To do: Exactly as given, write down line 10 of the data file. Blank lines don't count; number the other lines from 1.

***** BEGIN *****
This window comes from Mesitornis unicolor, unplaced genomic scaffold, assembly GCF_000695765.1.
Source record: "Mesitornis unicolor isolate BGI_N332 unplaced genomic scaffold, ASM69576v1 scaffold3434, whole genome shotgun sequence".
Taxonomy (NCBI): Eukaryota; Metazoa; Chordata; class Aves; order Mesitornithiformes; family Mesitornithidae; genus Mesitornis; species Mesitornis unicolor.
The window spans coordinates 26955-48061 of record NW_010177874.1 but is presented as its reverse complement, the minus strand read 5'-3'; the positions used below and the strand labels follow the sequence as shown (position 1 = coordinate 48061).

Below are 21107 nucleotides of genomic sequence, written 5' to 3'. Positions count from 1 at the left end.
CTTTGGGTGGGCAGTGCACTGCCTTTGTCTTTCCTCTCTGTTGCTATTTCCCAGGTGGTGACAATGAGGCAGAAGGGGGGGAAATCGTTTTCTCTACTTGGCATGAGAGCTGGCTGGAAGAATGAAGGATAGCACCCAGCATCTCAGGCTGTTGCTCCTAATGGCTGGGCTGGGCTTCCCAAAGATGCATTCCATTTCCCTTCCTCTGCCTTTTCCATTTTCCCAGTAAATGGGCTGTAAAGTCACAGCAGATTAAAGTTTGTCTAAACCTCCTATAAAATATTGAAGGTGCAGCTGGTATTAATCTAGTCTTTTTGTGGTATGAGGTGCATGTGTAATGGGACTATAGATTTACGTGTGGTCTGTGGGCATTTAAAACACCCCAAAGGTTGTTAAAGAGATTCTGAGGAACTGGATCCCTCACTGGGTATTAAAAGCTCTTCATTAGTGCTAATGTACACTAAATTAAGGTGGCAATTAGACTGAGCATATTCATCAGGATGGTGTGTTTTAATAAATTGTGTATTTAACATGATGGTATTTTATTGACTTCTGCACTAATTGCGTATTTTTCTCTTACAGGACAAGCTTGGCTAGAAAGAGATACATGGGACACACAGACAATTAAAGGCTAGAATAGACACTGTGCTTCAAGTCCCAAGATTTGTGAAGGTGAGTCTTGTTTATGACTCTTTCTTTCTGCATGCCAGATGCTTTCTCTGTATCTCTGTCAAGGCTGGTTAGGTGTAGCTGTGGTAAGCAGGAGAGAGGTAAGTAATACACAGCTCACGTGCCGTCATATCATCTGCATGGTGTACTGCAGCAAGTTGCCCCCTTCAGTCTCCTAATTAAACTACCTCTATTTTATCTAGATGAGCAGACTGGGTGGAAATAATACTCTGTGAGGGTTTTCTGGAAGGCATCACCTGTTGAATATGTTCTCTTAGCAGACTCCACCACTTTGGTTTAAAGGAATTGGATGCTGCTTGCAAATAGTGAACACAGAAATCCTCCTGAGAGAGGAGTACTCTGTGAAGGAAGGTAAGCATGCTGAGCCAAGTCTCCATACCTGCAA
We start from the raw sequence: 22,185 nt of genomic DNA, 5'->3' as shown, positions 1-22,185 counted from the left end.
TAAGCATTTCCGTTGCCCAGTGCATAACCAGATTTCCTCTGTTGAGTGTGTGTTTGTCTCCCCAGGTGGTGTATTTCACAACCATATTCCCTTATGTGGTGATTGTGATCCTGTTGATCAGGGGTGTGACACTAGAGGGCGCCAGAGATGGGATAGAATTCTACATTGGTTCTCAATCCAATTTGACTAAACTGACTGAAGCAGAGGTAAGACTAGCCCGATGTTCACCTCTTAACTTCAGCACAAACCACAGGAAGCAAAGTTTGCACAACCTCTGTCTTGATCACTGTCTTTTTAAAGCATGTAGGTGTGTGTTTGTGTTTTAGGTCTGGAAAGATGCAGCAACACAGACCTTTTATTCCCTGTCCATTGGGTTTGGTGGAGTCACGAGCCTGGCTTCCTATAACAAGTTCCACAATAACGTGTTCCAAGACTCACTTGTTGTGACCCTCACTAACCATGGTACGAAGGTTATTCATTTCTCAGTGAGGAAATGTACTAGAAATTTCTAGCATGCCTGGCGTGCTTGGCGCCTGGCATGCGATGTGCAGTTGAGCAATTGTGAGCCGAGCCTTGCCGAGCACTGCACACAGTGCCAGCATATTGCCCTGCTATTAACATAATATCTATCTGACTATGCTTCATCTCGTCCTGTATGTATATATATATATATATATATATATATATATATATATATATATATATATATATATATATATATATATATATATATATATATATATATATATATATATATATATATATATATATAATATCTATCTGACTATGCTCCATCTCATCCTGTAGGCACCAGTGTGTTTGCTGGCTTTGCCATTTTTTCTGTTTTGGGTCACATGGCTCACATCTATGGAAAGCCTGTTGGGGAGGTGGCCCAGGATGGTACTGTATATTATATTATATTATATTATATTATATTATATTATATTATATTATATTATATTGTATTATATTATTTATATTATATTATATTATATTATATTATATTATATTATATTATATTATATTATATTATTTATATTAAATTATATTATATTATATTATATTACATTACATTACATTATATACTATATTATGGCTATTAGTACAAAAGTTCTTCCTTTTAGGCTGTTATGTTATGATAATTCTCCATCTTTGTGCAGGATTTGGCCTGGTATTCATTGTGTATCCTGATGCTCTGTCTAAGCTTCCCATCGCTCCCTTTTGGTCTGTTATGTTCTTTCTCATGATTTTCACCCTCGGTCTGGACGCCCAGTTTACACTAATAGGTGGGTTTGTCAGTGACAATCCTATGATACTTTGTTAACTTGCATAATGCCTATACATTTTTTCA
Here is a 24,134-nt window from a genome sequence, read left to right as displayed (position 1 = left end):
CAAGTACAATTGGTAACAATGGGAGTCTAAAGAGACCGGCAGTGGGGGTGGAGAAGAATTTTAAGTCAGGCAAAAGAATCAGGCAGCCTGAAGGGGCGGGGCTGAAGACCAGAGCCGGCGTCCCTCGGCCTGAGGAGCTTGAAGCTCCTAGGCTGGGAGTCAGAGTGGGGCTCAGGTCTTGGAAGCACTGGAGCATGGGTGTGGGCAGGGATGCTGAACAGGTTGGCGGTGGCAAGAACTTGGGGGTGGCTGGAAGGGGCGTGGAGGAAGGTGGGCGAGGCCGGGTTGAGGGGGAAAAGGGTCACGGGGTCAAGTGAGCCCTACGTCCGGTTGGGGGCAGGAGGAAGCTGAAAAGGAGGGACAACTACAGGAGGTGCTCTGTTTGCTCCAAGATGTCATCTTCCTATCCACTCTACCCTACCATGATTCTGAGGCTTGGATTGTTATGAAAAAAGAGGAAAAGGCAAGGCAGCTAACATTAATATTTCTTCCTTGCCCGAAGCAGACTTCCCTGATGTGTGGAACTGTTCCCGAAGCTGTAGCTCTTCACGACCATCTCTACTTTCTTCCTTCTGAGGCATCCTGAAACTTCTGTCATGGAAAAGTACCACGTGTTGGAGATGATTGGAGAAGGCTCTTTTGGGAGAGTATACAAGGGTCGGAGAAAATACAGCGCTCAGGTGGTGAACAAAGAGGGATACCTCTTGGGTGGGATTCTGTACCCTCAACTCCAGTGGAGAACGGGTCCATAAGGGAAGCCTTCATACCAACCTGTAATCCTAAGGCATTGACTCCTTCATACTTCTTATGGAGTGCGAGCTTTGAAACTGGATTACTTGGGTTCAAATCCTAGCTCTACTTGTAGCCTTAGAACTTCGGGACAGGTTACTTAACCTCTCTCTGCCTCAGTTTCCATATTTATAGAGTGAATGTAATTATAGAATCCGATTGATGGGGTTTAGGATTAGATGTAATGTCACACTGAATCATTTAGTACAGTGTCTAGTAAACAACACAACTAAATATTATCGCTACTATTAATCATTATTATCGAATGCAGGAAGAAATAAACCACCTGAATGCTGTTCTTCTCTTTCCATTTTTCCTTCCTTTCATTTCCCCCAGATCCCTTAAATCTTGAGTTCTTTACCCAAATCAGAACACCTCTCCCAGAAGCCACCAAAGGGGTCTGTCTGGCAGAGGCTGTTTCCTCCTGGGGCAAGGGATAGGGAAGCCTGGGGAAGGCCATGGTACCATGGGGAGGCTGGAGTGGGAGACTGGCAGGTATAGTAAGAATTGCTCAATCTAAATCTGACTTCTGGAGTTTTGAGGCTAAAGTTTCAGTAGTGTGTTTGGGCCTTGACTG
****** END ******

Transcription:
CAAGTACAATTGGTAACAATGGGAGTCTAAAGAGACCGGCAGTGGGGGTGGAGAAGAATTTTAAGTCAGGCAAAAGAATCAGGCAGCCTGAAGGGGCGGGGCTGAAGACCAGAGCCGGCGTCCCTCGGCCTGAGGAGCTTGAAGCTCCTAGGCTGGGAGTCAGAGTGGGGCTCAGGTCTTGGAAGCACTGGAGCATGGGTGTGGGCAGGGATGCTGAACAGGTTGGCGGTGGCAAGAACTTGGGGGTGGCTGGAAGGGGCGTGGAGGAAGGTGGGCGAGGCCGGGTTGAGGGGGAAAAGGGTCACGGGGTCAAGTGAGCCCTACGTCCGGTTGGGGGCAGGAGGAAGCTGAAAAGGAGGGACAACTACAGGAGGTGCTCTGTTTGCTCCAAGATGTCATCTTCCTATCCACTCTACCCTACCATGATTCTGAGGCTTGGATTGTTATGAAAAAAGAGGAAAAGGCAAGGCAGCTAACATTAATATTTCTTCCTTGCCCGAAGCAGACTTCCCTGATGTGTGGAACTGTTCCCGAAGCTGTAGCTCTTCACGACCATCTCTACTTTCTTCCTTCTGAGGCATCCTGAAACTTCTGTCATGGAAAAGTACCACGTGTTGGAGATGATTGGAGAAGGCTCTTTTGGGAGAGTATACAAGGGTCGGAGAAAATACAGCGCTCAGGTGGTGAACAAAGAGGGATACCTCTTGGGTGGGATTCTGTACCCTCAACTCCAGTGGAGAACGGGTCCATAAGGGAAGCCTTCATACCAACCTGTAATCCTAAGGCATTGACTCCTTCATACTTCTTATGGAGTGCGAGCTTTGAAACTGGATTACTTGGGTTCAAATCCTAGCTCTACTTGTAGCCTTAGAACTTCGGGACAGGTTACTTAACCTCTCTCTGCCTCAGTTTCCATATTTATAGAGTGAATGTAATTATAGAATCCGATTGATGGGGTTTAGGATTAGATGTAATGTCACACTGAATCATTTAGTACAGTGTCTAGTAAACAACACAACTAAATATTATCGCTACTATTAATCATTATTATCGAATGCAGGAAGAAATAAACCACCTGAATGCTGTTCTTCTCTTTCCATTTTTCCTTCCTTTCATTTCCCCCAGATCCCTTAAATCTTGAGTTCTTTACCCAAATCAGAACACCTCTCCCAGAAGCCACCAAAGGGGTCTGTCTGGCAGAGGCTGTTTCCTCCTGGGGCAAGGGATAGGGAAGCCTGGGGAAGGCCATGGTACCATGGGGAGGCTGGAGTGGGAGACTGGCAGGTATAGTAAGAATTGCTCAATCTAAATCTGACTTCTGGAGTTTTGAGGCTAAAGTTTCAGTAGTGTGTTTGGGCCTTGACTG